Yesterday I had gone into some detail about my experiences with MySpace and what drove me away from it to Facebook. Where MySpace suffered from some poor design choices and stagnated due to its corporate overlords, Facebook had proved that it was willing to give users features they wanted. During those early days, Facebook was relatively unpopulated by my family and friends from MySpace. Over time I began to reconnect with those MySpace contacts on Facebook where we had a much better platform to communicate over.
A Place for Friends
I created my first Facebook account in September of 2007 but didn’t move into fully until Travis Merrick told me that it was going to be growing and that I should take a second look at it. His suggestion, coupled with my frustrations with MySpace, convinced me to start using Facebook full-time in October of 2008. Once I grew accustomed to the changes from MySpace, I grew to love the design of the new social network. Though the design of the site would change pretty drastically over the next few years, it was a vast improvement on those which came before.
One of the most enjoyable features of Facebook had been seeing photos and video of family and friends. When my little sister gave birth to my niece, I was able to see the photos right away. When my good friend and former boss won first place at a roping tournament, I was able to see the day it happened rather than hear about it weeks later. One could post photos or messages on another’s wall which is especially nice on your birthday when you see all the best wishes people would leave for you. I suppose this touches on another feature I loved about Facebook: it alerts me to friends birthdays because I, personally, am bad with dates.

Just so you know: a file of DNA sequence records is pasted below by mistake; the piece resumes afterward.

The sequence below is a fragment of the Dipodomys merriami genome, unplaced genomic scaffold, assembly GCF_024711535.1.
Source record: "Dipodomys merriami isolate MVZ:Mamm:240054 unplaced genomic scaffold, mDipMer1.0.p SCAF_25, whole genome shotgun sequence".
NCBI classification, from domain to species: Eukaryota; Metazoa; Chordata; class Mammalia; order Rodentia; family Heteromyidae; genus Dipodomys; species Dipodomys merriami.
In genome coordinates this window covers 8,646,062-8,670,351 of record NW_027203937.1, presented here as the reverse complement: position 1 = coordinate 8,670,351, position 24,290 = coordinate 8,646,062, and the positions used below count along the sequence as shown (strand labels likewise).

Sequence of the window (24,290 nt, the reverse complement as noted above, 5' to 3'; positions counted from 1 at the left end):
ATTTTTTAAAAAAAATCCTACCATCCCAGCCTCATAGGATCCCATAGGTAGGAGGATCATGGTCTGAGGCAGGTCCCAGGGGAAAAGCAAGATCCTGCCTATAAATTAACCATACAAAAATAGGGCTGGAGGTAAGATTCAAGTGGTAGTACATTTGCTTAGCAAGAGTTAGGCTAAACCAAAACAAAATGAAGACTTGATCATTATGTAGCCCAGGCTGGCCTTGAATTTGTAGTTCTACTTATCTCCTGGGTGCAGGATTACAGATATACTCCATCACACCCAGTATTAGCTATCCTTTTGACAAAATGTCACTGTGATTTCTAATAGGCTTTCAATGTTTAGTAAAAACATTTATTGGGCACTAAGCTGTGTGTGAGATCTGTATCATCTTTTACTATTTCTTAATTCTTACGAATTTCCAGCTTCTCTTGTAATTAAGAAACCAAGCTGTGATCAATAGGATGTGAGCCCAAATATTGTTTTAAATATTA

Apart from being able to post messages on your friends Wall, Facebook had just introduced an instant message client built into the site. I may have neglected the Facebook Chat client in those days because use of MSN Messenger among my friends and I was still strong. Over time, however, I would come to rely on Facebook Chat as my primary means of communicating with friends and family online.
One of the most valuable things Facebook offers is networking. Naturally any user would connect to friends and family, but now you have the means of joining a conversation with other members of your community. Entire community-related groups began to emerge which only added to the value of Facebook. Not only could I connect with members of my local community to read up on current events and opinions, but I could join communities based on interest. One of these which comes to mind is the Phoenix Gaymers group which was valuable in connecting with other, like-minded people. I made connections with so many people I wouldn’t have met otherwise.
A Powerful Marketing Tool
Facebook is also a powerful tool used for marketing which seems to have created a whole new branch to the industry. Being in frequent contact with Travis and following the projects he was working on, I began to apply some of the knowledge I gleaned from him to help my employers. I began using Facebook as a natural platform to market services and events on and which Travis continued to advise me when needed. I would push where I saw opportunity.
After I returned to Ajo from an attempted move to California in November of 2010, my friends at K-5 Enterprises rehired me as a sales associate. During my time there I managed to convince the owner, Carol Klinefelter, that the business would benefit from having a presence on Facebook. It cost us nothing and would allow us to better connect with our customers. One of the first things we advertised on the page was a SanDisk Sansa Clip MP3 player which was the last of its kind we had in stock and it was sold by the end of the day. From that point on we used this page to advertise sales, make announcements, and share some of our shenanigans from the store.